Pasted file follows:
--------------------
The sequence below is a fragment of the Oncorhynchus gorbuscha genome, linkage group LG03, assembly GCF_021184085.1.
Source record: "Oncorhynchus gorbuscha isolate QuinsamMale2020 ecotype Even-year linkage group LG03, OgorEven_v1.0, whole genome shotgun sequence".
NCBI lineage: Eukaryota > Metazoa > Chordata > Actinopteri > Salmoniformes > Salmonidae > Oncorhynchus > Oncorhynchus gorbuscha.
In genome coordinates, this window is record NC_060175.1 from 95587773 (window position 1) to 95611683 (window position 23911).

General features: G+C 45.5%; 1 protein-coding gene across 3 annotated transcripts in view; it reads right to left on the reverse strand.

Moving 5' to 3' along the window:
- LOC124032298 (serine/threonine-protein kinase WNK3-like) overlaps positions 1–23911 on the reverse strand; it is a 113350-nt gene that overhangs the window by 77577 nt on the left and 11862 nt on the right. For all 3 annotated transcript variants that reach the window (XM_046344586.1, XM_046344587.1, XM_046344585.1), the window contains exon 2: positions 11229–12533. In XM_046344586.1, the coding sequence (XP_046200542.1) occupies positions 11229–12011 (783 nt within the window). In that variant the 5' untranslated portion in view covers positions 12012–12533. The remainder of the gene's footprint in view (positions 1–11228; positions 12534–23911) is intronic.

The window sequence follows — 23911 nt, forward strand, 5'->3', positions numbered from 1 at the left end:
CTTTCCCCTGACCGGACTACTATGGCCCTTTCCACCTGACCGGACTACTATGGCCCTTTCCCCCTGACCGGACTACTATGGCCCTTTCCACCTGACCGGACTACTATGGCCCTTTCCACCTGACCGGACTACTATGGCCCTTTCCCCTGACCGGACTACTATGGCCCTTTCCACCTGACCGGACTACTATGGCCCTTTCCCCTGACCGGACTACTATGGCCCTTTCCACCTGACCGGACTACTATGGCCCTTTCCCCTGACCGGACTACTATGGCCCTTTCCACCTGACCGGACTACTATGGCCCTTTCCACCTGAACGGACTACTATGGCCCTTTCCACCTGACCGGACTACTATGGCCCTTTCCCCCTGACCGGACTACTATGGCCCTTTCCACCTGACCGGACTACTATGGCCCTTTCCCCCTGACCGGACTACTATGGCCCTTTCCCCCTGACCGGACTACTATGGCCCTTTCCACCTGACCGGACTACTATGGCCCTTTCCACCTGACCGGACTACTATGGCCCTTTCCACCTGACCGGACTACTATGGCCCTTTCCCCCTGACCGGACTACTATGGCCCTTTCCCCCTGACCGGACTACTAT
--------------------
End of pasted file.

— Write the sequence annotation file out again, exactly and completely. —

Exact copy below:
The sequence below is a fragment of the Oncorhynchus gorbuscha genome, linkage group LG03, assembly GCF_021184085.1.
Source record: "Oncorhynchus gorbuscha isolate QuinsamMale2020 ecotype Even-year linkage group LG03, OgorEven_v1.0, whole genome shotgun sequence".
NCBI lineage: Eukaryota > Metazoa > Chordata > Actinopteri > Salmoniformes > Salmonidae > Oncorhynchus > Oncorhynchus gorbuscha.
In genome coordinates, this window is record NC_060175.1 from 95587773 (window position 1) to 95611683 (window position 23911).

General features: G+C 45.5%; 1 protein-coding gene across 3 annotated transcripts in view; it reads right to left on the reverse strand.

Moving 5' to 3' along the window:
- LOC124032298 (serine/threonine-protein kinase WNK3-like) overlaps positions 1–23911 on the reverse strand; it is a 113350-nt gene that overhangs the window by 77577 nt on the left and 11862 nt on the right. For all 3 annotated transcript variants that reach the window (XM_046344586.1, XM_046344587.1, XM_046344585.1), the window contains exon 2: positions 11229–12533. In XM_046344586.1, the coding sequence (XP_046200542.1) occupies positions 11229–12011 (783 nt within the window). In that variant the 5' untranslated portion in view covers positions 12012–12533. The remainder of the gene's footprint in view (positions 1–11228; positions 12534–23911) is intronic.

The window sequence follows — 23911 nt, forward strand, 5'->3', positions numbered from 1 at the left end:
CTTTCCCCTGACCGGACTACTATGGCCCTTTCCACCTGACCGGACTACTATGGCCCTTTCCCCCTGACCGGACTACTATGGCCCTTTCCACCTGACCGGACTACTATGGCCCTTTCCACCTGACCGGACTACTATGGCCCTTTCCCCTGACCGGACTACTATGGCCCTTTCCACCTGACCGGACTACTATGGCCCTTTCCCCTGACCGGACTACTATGGCCCTTTCCACCTGACCGGACTACTATGGCCCTTTCCCCTGACCGGACTACTATGGCCCTTTCCACCTGACCGGACTACTATGGCCCTTTCCACCTGAACGGACTACTATGGCCCTTTCCACCTGACCGGACTACTATGGCCCTTTCCCCCTGACCGGACTACTATGGCCCTTTCCACCTGACCGGACTACTATGGCCCTTTCCCCCTGACCGGACTACTATGGCCCTTTCCCCCTGACCGGACTACTATGGCCCTTTCCACCTGACCGGACTACTATGGCCCTTTCCACCTGACCGGACTACTATGGCCCTTTCCACCTGACCGGACTACTATGGCCCTTTCCCCCTGACCGGACTACTATGGCCCTTTCCCCCTGACCGGACTACTAT